Time Effects and Socioeconomic Inequalities in Mortality: an Age-Period-Cohort Analysis of the Last 200 Years in Southern Sweden

Martin Dribe, Center for Economic Demography and Department of Economic History, Lund University
Enrico Debiasi, Center for Economic Demography and Department of Economic History, Lund University

It is well established that higher socioeconomic status is associated with better health and lower mortality. Nevertheless, empirical results for historical periods are mixed and the understanding behind mortality patterns remain scarce. Most studies use a period perspective neglecting potential cohort effects in explaining socioeconomic differences. The aim of this paper is to study socioeconomic differences in adult mortality and analyze the effects of age, period, and cohort separately. We use longitudinal micro-level register data from both historical and contemporary sources linked together about southern Sweden. While the historical source of information is the Scanian Economic Demographic Database, data from 1969 onwards are taken from Swedish population registers. Both sources provide socioeconomic and demographic variables at the individual level. Preliminary results highlight the importance of cohort effects over period and age effects, and highlight a reverse socioeconomic gradient for cohorts in the second part of the nineteenth century. Differences in behavior or life style factors between social classes, in particular with respect to smoking, could explain such pattern.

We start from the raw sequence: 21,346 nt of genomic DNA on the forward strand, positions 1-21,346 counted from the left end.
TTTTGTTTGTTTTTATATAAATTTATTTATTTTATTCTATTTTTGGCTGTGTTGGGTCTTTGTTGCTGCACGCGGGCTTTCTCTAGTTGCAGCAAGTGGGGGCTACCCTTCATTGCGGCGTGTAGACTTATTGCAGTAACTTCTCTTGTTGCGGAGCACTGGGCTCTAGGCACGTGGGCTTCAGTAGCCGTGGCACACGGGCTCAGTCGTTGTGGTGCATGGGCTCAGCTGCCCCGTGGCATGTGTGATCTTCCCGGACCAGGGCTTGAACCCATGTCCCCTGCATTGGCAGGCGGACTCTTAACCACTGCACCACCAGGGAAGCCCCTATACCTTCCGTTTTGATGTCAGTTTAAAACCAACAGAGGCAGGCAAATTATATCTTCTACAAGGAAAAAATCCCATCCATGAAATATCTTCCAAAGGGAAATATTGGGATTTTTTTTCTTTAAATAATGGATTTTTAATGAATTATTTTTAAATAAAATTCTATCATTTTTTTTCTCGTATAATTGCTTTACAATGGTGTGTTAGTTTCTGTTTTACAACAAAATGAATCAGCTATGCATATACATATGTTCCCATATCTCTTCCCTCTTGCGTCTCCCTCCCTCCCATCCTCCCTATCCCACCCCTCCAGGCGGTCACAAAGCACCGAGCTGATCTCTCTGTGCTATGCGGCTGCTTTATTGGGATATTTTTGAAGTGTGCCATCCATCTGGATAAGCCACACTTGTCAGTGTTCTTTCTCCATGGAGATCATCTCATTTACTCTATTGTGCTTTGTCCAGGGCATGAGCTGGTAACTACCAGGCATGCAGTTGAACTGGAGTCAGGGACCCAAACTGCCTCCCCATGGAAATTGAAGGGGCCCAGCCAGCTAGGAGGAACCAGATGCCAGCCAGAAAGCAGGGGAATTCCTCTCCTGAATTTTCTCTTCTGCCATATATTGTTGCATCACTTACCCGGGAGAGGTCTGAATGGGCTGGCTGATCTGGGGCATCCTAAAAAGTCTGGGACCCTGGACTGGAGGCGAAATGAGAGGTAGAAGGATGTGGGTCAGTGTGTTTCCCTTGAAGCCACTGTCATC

It is well established that higher socioeconomic status is associated with better health and lower mortality. Nevertheless, empirical results for historical periods are mixed and the understanding behind mortality patterns remain scarce. Most studies use a period perspective neglecting potential cohort effects in explaining socioeconomic differences. The aim of this paper is to study socioeconomic differences in adult mortality and analyze the effects of age, period, and cohort separately. We use longitudinal micro-level register data from both historical and contemporary sources linked together about southern Sweden. While the historical source of information is the Scanian Economic Demographic Database, data from 1969 onwards are taken from Swedish population registers. Both sources provide socioeconomic and demographic variables at the individual level. Preliminary results highlight the importance of cohort effects over period and age effects, and highlight a reverse socioeconomic gradient for cohorts in the second part of the nineteenth century. Differences in behavior or life style factors between social classes, in particular with respect to smoking, could explain such pattern.

Presented in Session 1235: Mortality and Longevity